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Allegra Kirkland

Allegra Kirkland is a New York-based reporter for Talking Points Memo. She previously worked on The Nation’s web team and as the associate managing editor for AlterNet. Follow her on Twitter @allegrakirkland.

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In an unprecedented move, President Trump has ordered the Justice Department and FBI to publicly release a handful of former top government officials’ unredacted texts about the Russia investigation.

The affected officials include former FBI Director James Comey, former Deputy Director Andrew McCabe, former senior FBI official Peter Strzok, former FBI attorney Lisa Page, and former Justice Department lawyer Bruce Ohr, according to a Monday statement from the White House.

Trump has attacked all of these individuals publicly, smearing them as part of a “deep state” effort to undermine his investigation by launching the “witch hunt” investigation into Russia’s interference in the 2016 election. The president is not supposed to directly involve himself in ongoing federal investigations.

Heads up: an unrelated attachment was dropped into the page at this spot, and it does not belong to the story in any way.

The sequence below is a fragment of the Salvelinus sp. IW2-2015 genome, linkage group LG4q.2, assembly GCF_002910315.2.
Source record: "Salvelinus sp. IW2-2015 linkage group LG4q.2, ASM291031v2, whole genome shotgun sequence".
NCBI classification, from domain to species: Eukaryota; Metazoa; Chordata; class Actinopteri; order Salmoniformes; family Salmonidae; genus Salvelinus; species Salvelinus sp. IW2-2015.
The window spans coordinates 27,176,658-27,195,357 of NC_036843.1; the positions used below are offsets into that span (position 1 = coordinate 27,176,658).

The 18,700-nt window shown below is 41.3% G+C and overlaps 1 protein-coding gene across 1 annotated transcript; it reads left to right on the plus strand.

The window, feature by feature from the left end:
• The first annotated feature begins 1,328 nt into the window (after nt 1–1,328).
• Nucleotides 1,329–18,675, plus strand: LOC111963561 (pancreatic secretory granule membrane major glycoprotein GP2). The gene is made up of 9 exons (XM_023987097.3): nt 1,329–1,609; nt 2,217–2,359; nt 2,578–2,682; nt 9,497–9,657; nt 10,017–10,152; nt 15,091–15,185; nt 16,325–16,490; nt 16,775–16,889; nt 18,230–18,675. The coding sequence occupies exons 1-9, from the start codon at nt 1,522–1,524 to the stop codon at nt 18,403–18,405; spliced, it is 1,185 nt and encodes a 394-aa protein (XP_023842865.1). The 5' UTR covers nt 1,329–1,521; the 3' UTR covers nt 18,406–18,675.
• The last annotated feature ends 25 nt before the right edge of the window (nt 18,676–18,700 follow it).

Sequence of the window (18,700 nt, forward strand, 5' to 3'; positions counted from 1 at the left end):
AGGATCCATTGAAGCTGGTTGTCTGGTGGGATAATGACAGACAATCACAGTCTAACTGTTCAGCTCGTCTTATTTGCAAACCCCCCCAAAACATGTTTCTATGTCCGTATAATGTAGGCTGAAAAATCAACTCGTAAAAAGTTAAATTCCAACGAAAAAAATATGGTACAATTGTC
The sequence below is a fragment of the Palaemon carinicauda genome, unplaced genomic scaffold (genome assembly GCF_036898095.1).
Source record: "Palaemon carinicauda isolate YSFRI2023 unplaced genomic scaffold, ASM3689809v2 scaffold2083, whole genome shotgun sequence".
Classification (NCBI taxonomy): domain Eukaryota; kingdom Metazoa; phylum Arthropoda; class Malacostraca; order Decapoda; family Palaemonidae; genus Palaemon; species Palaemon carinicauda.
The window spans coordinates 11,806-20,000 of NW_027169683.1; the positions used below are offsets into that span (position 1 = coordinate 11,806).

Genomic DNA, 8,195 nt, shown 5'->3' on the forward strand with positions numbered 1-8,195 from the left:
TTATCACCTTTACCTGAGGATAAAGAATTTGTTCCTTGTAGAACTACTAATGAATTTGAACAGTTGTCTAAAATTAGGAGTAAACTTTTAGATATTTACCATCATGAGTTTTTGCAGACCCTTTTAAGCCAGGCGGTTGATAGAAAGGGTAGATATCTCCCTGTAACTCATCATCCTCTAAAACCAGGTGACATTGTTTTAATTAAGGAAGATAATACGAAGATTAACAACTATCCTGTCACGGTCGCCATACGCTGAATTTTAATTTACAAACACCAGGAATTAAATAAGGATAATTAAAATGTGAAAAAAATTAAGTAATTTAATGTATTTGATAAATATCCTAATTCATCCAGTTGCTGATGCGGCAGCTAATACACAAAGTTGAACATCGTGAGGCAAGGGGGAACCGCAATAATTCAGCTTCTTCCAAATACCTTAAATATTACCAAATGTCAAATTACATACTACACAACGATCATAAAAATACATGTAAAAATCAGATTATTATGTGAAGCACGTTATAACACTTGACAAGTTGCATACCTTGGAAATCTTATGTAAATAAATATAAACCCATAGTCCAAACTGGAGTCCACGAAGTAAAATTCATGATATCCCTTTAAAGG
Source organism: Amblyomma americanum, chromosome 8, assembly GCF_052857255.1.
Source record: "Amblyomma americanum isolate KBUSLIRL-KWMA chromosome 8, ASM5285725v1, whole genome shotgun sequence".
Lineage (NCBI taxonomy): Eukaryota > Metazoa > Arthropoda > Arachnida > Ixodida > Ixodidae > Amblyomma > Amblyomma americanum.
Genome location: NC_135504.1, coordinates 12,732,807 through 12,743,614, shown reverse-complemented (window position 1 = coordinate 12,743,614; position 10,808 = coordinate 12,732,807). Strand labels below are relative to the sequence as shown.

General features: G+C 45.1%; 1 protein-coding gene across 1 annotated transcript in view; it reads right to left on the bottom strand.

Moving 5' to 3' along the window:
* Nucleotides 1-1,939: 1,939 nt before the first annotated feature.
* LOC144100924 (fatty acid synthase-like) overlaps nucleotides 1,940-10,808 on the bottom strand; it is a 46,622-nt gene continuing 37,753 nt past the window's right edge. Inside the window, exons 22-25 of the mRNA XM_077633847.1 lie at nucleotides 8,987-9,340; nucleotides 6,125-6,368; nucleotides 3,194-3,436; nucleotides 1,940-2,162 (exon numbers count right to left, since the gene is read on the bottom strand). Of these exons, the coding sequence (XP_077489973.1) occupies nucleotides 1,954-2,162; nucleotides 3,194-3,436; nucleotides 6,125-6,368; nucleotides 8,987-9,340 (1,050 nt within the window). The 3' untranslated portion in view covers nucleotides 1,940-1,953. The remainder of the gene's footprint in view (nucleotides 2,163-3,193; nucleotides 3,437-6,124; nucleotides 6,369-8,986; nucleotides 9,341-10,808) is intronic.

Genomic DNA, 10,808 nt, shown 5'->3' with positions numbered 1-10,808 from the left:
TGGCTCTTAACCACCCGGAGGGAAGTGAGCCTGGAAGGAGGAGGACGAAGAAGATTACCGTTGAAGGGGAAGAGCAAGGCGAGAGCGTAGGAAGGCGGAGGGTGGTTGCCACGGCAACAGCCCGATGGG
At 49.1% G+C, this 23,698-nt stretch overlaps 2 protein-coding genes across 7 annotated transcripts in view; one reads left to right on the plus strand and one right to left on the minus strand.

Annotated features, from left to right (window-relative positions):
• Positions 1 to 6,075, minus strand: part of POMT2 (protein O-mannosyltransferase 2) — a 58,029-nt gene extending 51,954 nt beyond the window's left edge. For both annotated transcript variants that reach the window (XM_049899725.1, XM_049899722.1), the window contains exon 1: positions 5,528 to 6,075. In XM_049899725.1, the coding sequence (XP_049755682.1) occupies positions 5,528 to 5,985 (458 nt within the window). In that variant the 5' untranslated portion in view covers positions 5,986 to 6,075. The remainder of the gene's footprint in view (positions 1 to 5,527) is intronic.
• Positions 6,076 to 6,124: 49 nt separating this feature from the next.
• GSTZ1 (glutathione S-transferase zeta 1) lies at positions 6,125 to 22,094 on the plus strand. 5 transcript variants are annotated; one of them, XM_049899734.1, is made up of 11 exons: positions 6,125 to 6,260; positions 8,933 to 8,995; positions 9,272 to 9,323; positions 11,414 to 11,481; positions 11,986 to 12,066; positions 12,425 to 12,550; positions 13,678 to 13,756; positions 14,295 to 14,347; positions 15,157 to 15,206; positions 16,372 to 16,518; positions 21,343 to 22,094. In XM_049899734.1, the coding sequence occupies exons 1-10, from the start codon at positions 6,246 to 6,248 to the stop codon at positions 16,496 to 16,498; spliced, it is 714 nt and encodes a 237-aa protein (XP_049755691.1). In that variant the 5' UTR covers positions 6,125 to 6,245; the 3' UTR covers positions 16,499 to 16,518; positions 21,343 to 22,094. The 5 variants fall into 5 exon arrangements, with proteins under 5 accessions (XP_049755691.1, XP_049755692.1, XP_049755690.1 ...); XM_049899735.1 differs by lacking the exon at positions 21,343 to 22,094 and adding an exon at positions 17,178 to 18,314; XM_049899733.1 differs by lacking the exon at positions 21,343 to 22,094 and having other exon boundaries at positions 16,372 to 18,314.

Trump has also directed the Office of the Director of National Intelligence and Justice Department to immediately declassify a number of documents related to the Russia probe, the White House announced.

The relevant documents are the FBI’s application to obtain a surveillance warrant against former Trump campaign adviser Carter Page, all FBI interviews prepared about the Page surveillance applications, and all interviews the FBI conducted with Ohr about the Russia investigation.

The White House claimed Trump is making these requests “for reasons of transparency.”

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Following Friday’s announcement of Paul Manafort’s cooperation agreement with federal prosecutors, his attorney, Kevin Downing, made remarks outside D.C.’s federal courthouse.

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In a bombshell development, former Trump campaign chairman Paul Manafort is cooperating with the special counsel as part of the plea deal in his federal criminal trial.

The deal, announced in a D.C. courtroom Friday by federal prosecutor Andrew Weissman, included a “17 page cooperation agreement,” according to Washington Post reporter Spencer Hsu.

Journalists in the courtroom also reported that the “remaining charges” against Manafort would be dropped either at sentencing or at the end of his cooperation.

It’s unclear if Weissman was referring to the charges Manafort was facing in D.C. or the 10 counts that a Virginia jury hung on in his separate criminal trial there.

This news represents a huge blow to President Trump. Just a few weeks ago, Trump tweeted that he respected Manafort’s refusal to “break” and cooperate with federal prosecutors, calling him a “brave man.”

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The special counsel’s Friday superseding information against Paul Manafort is packed with new specifics about his lucrative work as an unregistered foreign lobbyist for Ukraine.